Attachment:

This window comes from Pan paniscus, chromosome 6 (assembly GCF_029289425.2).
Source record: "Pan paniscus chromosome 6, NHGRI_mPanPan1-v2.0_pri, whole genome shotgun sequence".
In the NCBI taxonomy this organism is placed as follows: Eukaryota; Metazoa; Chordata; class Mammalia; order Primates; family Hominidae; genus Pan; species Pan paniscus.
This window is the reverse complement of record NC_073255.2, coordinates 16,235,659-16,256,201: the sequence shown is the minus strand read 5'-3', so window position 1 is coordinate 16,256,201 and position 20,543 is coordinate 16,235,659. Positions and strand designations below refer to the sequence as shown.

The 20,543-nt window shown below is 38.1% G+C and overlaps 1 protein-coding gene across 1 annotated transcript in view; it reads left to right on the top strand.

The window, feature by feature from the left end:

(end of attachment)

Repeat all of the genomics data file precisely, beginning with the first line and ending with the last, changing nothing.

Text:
This window comes from Pan paniscus, chromosome 6 (assembly GCF_029289425.2).
Source record: "Pan paniscus chromosome 6, NHGRI_mPanPan1-v2.0_pri, whole genome shotgun sequence".
In the NCBI taxonomy this organism is placed as follows: Eukaryota; Metazoa; Chordata; class Mammalia; order Primates; family Hominidae; genus Pan; species Pan paniscus.
This window is the reverse complement of record NC_073255.2, coordinates 16,235,659-16,256,201: the sequence shown is the minus strand read 5'-3', so window position 1 is coordinate 16,256,201 and position 20,543 is coordinate 16,235,659. Positions and strand designations below refer to the sequence as shown.

The 20,543-nt window shown below is 38.1% G+C and overlaps 1 protein-coding gene across 1 annotated transcript in view; it reads left to right on the top strand.

The window, feature by feature from the left end: